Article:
Looking at the statistics for my reading in 2015, I have divided the genres into Series, Fiction, Non-fiction and Mystery. Fiction is subdivided into Classics and Historical Fiction (one of my favourite genres) and Non-Fiction into Biographies and Historical non-fiction.

Series: 20 books in four series
Fiction: 50, of which 10 Classics and 13 Historical fiction
Non-Fiction: 39, of which 15 Biographies and 10 Historical non-fiction
Mystery: 11

All in all 121 books.


On Goodread I opted for a challenge to read 100 books, which I am happy to say I have achieved.

My TBR shelves have seen 42 of 274 books being moved to the read shelves. Although I add new books for these shelves as they come in, still the total number is slightly less than before. I start with 231 TBR books for 2016.  Just means I have to disciplin myself and not buy too many new books.

Not calculated are the books on my iPad mini, where I do download rather frequently. But trying to keep up the pace there as well. I will come back to the Challenges I would like to follow in 2016.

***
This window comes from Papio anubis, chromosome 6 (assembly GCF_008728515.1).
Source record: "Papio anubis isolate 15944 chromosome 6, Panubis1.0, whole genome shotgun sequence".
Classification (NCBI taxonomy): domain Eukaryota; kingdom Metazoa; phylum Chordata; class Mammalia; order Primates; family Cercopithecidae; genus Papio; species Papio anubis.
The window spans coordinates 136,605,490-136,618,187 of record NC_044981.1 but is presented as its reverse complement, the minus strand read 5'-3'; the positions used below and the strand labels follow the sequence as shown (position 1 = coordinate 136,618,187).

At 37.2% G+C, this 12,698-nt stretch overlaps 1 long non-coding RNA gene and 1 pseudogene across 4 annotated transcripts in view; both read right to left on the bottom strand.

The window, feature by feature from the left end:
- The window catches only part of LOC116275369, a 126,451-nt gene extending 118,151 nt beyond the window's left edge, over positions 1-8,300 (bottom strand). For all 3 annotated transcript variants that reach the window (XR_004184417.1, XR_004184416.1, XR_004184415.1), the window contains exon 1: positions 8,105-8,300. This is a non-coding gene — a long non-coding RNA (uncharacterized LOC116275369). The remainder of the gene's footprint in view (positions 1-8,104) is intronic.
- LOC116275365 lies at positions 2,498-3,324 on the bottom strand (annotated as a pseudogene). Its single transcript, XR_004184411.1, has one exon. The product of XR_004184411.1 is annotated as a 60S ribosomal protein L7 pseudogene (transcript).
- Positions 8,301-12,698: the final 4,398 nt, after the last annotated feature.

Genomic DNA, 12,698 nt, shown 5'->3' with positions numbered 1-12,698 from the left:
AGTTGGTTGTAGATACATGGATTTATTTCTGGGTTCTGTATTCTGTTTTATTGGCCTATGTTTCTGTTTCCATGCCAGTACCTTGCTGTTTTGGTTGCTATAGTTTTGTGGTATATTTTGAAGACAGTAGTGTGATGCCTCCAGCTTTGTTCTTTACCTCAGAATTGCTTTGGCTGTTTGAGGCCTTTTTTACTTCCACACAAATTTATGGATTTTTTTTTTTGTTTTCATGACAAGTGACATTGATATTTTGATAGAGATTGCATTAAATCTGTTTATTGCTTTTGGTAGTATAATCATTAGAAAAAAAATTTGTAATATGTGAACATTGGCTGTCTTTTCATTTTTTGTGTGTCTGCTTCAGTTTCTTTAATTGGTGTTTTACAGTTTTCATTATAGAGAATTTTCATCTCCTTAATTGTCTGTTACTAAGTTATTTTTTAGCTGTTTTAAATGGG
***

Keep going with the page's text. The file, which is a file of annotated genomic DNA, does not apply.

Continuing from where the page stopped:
Studies and writing

I am continuing my on-line university course in how to write a historical novel. First half has been very interesting and I am looking forward to the second half which will continue until June.

Future Learn provides fantastic on-line courses on various subjects and length. The longest I took was six week, and others have been three weeks. I am just doing one on Magna Carta and will start a new one in the end of January on the writings of Robert Burns.

I also want to write more, whether be it blog posts, articles or short stories. For me, it is a matter of disciplin and organisation! Let’s just say that some days are better than others!

I wish you all a very good 2016 blogging year and hope to continue to exchange views with you all.

All the best for 2016!